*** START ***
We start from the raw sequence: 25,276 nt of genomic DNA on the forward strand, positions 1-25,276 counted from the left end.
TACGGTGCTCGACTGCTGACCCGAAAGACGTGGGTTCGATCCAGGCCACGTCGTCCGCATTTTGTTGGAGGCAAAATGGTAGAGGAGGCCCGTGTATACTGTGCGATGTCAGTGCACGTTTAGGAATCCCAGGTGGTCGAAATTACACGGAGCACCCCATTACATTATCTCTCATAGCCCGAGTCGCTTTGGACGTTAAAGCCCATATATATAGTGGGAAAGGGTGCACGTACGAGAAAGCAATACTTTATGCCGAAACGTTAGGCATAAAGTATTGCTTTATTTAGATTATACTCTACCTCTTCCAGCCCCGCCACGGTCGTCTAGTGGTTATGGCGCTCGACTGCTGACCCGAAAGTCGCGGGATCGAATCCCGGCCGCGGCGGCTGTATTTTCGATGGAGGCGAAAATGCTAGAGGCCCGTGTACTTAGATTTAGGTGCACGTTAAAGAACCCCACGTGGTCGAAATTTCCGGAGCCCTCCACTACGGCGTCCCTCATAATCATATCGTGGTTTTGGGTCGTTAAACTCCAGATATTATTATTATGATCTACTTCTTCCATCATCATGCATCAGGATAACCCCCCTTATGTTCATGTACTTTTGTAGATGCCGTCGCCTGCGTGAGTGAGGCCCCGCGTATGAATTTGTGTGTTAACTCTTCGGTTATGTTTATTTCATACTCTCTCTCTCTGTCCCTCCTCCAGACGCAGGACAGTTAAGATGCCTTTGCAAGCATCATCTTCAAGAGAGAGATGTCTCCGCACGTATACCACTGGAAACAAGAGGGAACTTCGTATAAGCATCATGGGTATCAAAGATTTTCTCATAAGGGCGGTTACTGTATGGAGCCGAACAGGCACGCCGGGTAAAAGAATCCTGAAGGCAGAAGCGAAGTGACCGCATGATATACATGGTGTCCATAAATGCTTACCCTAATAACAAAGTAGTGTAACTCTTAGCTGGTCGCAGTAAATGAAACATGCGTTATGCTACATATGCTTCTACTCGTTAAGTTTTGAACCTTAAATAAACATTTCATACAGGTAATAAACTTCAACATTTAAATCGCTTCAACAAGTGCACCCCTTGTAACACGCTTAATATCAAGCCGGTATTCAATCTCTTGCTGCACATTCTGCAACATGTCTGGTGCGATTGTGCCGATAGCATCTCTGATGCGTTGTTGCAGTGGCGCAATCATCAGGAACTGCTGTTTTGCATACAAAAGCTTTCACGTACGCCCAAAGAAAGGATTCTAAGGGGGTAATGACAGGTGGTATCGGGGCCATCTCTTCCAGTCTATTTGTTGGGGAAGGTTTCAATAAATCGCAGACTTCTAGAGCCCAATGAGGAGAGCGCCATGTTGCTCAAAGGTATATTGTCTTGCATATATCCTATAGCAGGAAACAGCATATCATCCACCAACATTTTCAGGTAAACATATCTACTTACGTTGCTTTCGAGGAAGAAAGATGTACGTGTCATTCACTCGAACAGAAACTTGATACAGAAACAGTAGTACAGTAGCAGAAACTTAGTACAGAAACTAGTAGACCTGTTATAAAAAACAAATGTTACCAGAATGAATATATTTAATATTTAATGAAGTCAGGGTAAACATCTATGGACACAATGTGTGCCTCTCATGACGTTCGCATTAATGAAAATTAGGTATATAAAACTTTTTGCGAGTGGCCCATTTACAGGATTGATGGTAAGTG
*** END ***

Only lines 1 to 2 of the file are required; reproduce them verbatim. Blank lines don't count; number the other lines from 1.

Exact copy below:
We start from the raw sequence: 25,276 nt of genomic DNA on the forward strand, positions 1-25,276 counted from the left end.
TACGGTGCTCGACTGCTGACCCGAAAGACGTGGGTTCGATCCAGGCCACGTCGTCCGCATTTTGTTGGAGGCAAAATGGTAGAGGAGGCCCGTGTATACTGTGCGATGTCAGTGCACGTTTAGGAATCCCAGGTGGTCGAAATTACACGGAGCACCCCATTACATTATCTCTCATAGCCCGAGTCGCTTTGGACGTTAAAGCCCATATATATAGTGGGAAAGGGTGCACGTACGAGAAAGCAATACTTTATGCCGAAACGTTAGGCATAAAGTATTGCTTTATTTAGATTATACTCTACCTCTTCCAGCCCCGCCACGGTCGTCTAGTGGTTATGGCGCTCGACTGCTGACCCGAAAGTCGCGGGATCGAATCCCGGCCGCGGCGGCTGTATTTTCGATGGAGGCGAAAATGCTAGAGGCCCGTGTACTTAGATTTAGGTGCACGTTAAAGAACCCCACGTGGTCGAAATTTCCGGAGCCCTCCACTACGGCGTCCCTCATAATCATATCGTGGTTTTGGGTCGTTAAACTCCAGATATTATTATTATGATCTACTTCTTCCATCATCATGCATCAGGATAACCCCCCTTATGTTCATGTACTTTTGTAGATGCCGTCGCCTGCGTGAGTGAGGCCCCGCGTATGAATTTGTGTGTTAACTCTTCGGTTATGTTTATTTCATACTCTCTCTCTCTGTCCCTCCTCCAGACGCAGGACAGTTAAGATGCCTTTGCAAGCATCATCTTCAAGAGAGAGATGTCTCCGCACGTATACCACTGGAAACAAGAGGGAACTTCGTATAAGCATCATGGGTATCAAAGATTTTCTCATAAGGGCGGTTACTGTATGGAGCCGAACAGGCACGCCGGGTAAAAGAATCCTGAAGGCAGAAGCGAAGTGACCGCATGATATACATGGTGTCCATAAATGCTTACCCTAATAACAAAGTAGTGTAACTCTTAGCTGGTCGCAGTAAATGAAACATGCGTTATGCTACATATGCTTCTACTCGTTAAGTTTTGAACCTTAAATAAACATTTCATACAGGTAATAAACTTCAACATTTAAATCGCTTCAACAAGTGCACCCCTTGTAACACGCTTAATATCAAGCCGGTATTCAATCTCTTGCTGCACATTCTGCAACATGTCTGGTGCGATTGTGCCGATAGCATCTCTGATGCGTTGTTGCAGTGGCGCAATCATCAGGAACTGCTGTTTTGCATACAAAAGCTTTCACGTACGCCCAAAGAAAGGATTCTAAGGGGGTAATGACAGGTGGTATCGGGGCCATCTCTTCCAGTCTATTTGTTGGGGAAGGTTTCAATAAATCGCAGACTTCTAGAGCCCAATGAGGAGAGCGCCATGTTGCTCAAAGGTATATTGTCTTGCATATATCCTATAGCAGGAAACAGCATATCATCCACCAACATTTTCAGGTAAACATATCTACTTACGTTGCTTTCGAGGAAGAAAGATGTACGTGTCATTCACTCGAACAGAAACTTGATACAGAAACAGTAGTACAGTAGCAGAAACTTAGTACAGAAACTAGTAGACCTGTTATAAAAAACAAATGTTACCAGAATGAATATATTTAATATTTAATGAAGTCAGGGTAAACATCTATGGACACAATGTGTGCCTCTCATGACGTTCGCATTAATGAAAATTAGGTATATAAAACTTTTTGCGAGTGGCCCATTTACAGGATTGATGGTAAGTG